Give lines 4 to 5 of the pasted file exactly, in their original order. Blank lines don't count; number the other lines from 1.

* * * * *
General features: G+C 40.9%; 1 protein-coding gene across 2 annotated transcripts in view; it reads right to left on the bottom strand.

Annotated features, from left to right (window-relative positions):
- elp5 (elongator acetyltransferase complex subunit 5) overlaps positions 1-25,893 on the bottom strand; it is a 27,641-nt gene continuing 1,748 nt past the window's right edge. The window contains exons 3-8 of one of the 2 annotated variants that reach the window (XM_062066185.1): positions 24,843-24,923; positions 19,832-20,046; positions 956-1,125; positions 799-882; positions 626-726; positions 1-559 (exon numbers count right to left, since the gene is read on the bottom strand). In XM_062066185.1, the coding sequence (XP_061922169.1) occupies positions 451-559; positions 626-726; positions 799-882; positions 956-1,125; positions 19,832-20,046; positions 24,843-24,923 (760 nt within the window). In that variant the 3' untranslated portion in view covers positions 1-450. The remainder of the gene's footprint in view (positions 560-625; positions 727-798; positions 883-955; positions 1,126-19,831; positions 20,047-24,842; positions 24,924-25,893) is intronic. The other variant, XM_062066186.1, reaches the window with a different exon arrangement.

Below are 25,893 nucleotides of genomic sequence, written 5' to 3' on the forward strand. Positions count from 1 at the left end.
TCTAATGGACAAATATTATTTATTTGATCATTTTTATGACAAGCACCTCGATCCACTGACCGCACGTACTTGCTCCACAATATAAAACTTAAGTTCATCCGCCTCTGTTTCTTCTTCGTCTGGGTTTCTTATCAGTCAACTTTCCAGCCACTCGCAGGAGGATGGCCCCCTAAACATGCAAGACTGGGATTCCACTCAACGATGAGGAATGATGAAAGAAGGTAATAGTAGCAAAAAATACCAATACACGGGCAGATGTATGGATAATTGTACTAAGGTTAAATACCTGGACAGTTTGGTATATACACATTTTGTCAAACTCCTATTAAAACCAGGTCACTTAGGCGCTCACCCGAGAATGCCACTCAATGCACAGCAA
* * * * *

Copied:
Below are 25,893 nucleotides of genomic sequence, written 5' to 3' on the forward strand. Positions count from 1 at the left end.
TCTAATGGACAAATATTATTTATTTGATCATTTTTATGACAAGCACCTCGATCCACTGACCGCACGTACTTGCTCCACAATATAAAACTTAAGTTCATCCGCCTCTGTTTCTTCTTCGTCTGGGTTTCTTATCAGTCAACTTTCCAGCCACTCGCAGGAGGATGGCCCCCTAAACATGCAAGACTGGGATTCCACTCAACGATGAGGAATGATGAAAGAAGGTAATAGTAGCAAAAAATACCAATACACGGGCAGATGTATGGATAATTGTACTAAGGTTAAATACCTGGACAGTTTGGTATATACACATTTTGTCAAACTCCTATTAAAACCAGGTCACTTAGGCGCTCACCCGAGAATGCCACTCAATGCACAGCAA